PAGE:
Meet the Author: Richard Field
I interviewed Richard Field about his new book, Reef Fishes of Oman, a photographic guide to the fish you are likely to see diving Oman's waters.
Why did you decide to publish digitally rather than as a paperback?
An ebook is readily updateable and amendable. A photo is easy to replace with a newer and better image and name changes (which are frequent) can be quickly changed. I like to be in control of content !
Your web site is called "Reef Fishes of Arabia, The Essential Guide" is that what you were going to call the book originally, and if so why the change?
Yes, originally that was the idea, but unfortunately I do not have enough experience to include the Gulf of Aden. This is an interesting area (not on the tourist map !) where species overlap in distribution from the Red Sea and the Arabian Sea.
One of the fish in the book is named Chromis fieldi - was this named after you?
Yes, Dr JE Randall kindly honoured me by naming the Indian Ocean species Chromis fieldi. This was a Field family affair, my wife Mary and son Francis helped in collecting specimens of Red Sea Chromis dimidiata to demonstrate that it is a different species to that found in the Indian Ocean.
You were a pioneer of underwater photography, could you tell me a little about those days?
I have never regarded myself as a pioneer. My interest in Red Sea fishes began in Port Sudan when an Australian marine biologist produced a book 'Red Sea Fisheries of Sudan' for the Sudan government. He was working on a pearl cultivation project and I helped him with some sampling work. All free diving of course since SCUBA was not available. All the fishes in his book were hand drawn by the Port pilot's daughter. I resolved there and then to produce, sometime, a Red Sea fish book with photographs. To start I had to find a camera (not easy in Port Sudan in 1964). Having done so, I made a housing out of scrap telecommunications equipment, and started taking underwater photographs (black and white, of course !), though with limited success.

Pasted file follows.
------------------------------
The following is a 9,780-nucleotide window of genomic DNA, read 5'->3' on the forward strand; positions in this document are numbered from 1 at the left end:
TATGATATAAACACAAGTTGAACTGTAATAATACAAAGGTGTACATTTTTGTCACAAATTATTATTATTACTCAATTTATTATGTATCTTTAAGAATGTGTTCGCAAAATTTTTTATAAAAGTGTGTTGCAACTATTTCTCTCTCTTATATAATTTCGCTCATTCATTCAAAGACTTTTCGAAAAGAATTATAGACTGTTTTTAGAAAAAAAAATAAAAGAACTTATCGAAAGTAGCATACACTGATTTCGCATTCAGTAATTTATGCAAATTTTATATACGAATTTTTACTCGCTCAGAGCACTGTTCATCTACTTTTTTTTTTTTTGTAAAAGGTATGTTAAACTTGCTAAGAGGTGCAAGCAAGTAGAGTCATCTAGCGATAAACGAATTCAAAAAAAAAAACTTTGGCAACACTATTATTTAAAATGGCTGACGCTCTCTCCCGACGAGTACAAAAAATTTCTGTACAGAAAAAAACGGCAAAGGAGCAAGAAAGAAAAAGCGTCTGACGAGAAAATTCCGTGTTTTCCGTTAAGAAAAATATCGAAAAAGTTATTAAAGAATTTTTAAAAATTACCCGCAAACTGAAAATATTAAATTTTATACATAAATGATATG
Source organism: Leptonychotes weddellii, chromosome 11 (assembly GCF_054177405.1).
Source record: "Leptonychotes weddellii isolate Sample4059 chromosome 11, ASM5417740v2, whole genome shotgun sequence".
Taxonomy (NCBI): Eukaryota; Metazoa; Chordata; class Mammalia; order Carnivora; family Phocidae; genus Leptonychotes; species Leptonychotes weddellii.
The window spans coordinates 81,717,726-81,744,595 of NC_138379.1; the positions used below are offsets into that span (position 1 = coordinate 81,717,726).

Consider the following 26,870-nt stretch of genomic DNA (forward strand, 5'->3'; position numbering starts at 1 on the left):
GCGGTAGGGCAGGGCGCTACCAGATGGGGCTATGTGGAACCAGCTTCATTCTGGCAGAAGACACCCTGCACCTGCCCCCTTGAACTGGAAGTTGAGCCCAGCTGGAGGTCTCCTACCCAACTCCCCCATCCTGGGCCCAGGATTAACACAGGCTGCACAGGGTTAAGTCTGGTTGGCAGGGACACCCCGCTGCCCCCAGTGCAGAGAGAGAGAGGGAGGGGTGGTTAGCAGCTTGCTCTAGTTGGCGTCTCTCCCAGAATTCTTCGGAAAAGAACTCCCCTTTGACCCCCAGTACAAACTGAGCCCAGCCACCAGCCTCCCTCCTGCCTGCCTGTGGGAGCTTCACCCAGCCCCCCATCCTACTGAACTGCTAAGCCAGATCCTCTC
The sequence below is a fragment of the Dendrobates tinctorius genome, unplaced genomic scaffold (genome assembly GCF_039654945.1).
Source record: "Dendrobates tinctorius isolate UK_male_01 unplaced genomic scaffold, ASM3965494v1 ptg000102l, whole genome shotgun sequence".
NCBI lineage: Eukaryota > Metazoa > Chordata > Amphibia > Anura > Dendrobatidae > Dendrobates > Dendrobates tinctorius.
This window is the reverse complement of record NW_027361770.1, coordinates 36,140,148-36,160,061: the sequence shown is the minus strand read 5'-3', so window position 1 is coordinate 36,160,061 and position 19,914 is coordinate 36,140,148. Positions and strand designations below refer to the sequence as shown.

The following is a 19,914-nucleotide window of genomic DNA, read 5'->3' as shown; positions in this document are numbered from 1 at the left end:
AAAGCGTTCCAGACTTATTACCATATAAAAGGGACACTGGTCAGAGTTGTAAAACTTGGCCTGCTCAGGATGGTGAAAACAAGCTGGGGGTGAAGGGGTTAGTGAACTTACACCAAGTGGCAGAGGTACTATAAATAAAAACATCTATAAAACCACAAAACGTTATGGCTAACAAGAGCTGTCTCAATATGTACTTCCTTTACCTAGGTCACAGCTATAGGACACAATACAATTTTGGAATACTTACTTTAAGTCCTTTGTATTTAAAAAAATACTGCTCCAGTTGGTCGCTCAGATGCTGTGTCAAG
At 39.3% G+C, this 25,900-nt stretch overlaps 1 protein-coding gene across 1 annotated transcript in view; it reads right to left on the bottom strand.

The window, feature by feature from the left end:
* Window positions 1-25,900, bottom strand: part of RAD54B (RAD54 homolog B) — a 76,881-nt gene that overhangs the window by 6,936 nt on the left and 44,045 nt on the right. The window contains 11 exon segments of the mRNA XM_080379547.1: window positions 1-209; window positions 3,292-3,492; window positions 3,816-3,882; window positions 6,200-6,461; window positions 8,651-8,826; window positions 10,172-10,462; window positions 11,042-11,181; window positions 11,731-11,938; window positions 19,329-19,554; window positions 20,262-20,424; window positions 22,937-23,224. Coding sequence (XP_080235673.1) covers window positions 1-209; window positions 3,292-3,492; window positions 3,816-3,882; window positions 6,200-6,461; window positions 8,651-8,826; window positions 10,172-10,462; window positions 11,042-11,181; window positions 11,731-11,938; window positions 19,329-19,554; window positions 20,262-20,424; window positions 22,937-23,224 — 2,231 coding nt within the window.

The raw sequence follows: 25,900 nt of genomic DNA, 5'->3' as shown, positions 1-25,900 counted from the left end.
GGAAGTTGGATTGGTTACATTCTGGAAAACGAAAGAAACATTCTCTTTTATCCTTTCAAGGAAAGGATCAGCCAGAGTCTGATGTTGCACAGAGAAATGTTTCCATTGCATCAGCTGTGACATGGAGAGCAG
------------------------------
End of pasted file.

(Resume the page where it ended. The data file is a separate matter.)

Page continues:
Although you've been free diving since the 60's you didn't learn to scuba dive until 1993 - do you regret taking so long to do so?
Up to the early 90's I was very happy with free diving and could not understand how people could load themselves with heavy gear to go into the water. My son changed all that when, at the age of 12, he insisted on taking his PADI OW course. So I felt obliged to take the course with him.
Has there been an occasion when you didn't take your camera underwater and really wished you had?
I always carry a camera. I once regretted taking my camera though. I was attending a Fish Conference in Durban, South Africa and after the conference Mary and I joined a group of marine biologists for a week's diving and specimen collecting in Sodwana, near the Mozambique border. My first dive was very short - my housing flooded immediately since I had forgotten to reseal the housing after the flight from UK. To add to the pain, Mary had decided not to bring her camera on the trip !
Which is your favourite dive site?
A good dive site for me is one that contains a great diversity of marine fauna. The Daymanyat Islands of Oman, perhaps.
Are you planning any other books?
I am currently working on a revamp of our book 'Reef Fishes of the Red Sea', published in 1998. This will also be an ebook.
Reef Fishes of Oman is available from Amazon.
Richard Field was interviewed by Jill Studholme